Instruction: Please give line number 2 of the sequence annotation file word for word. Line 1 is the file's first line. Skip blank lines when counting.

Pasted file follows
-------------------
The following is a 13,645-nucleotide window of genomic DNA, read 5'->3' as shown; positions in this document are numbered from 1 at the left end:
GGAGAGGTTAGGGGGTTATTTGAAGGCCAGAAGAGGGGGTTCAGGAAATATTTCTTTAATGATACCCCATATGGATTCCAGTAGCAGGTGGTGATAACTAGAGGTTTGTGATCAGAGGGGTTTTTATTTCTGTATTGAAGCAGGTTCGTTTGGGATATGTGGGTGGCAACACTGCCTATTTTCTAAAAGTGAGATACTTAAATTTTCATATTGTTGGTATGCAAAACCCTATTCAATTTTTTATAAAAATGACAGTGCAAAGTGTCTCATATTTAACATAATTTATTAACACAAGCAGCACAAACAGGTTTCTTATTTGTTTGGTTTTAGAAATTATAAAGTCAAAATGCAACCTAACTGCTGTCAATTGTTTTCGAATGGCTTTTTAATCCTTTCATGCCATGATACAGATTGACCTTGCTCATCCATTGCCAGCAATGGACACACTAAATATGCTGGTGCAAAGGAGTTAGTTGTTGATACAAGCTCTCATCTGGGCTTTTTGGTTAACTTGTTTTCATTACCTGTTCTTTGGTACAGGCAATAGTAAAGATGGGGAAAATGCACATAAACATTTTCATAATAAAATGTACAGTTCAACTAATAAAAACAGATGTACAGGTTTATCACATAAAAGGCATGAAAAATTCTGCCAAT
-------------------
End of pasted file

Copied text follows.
GGAGAGGTTAGGGGGTTATTTGAAGGCCAGAAGAGGGGGTTCAGGAAATATTTCTTTAATGATACCCCATATGGATTCCAGTAGCAGGTGGTGATAACTAGAGGTTTGTGATCAGAGGGGTTTTTATTTCTGTATTGAAGCAGGTTCGTTTGGGATATGTGGGTGGCAACACTGCCTATTTTCTAAAAGTGAGATACTTAAATTTTCATATTGTTGGTATGCAAAACCCTATTCAATTTTTTATAAAAATGACAGTGCAAAGTGTCTCATATTTAACATAATTTATTAACACAAGCAGCACAAACAGGTTTCTTATTTGTTTGGTTTTAGAAATTATAAAGTCAAAATGCAACCTAACTGCTGTCAATTGTTTTCGAATGGCTTTTTAATCCTTTCATGCCATGATACAGATTGACCTTGCTCATCCATTGCCAGCAATGGACACACTAAATATGCTGGTGCAAAGGAGTTAGTTGTTGATACAAGCTCTCATCTGGGCTTTTTGGTTAACTTGTTTTCATTACCTGTTCTTTGGTACAGGCAATAGTAAAGATGGGGAAAATGCACATAAACATTTTCATAATAAAATGTACAGTTCAACTAATAAAAACAGATGTACAGGTTTATCACATAAAAGGCATGAAAAATTCTGCCAAT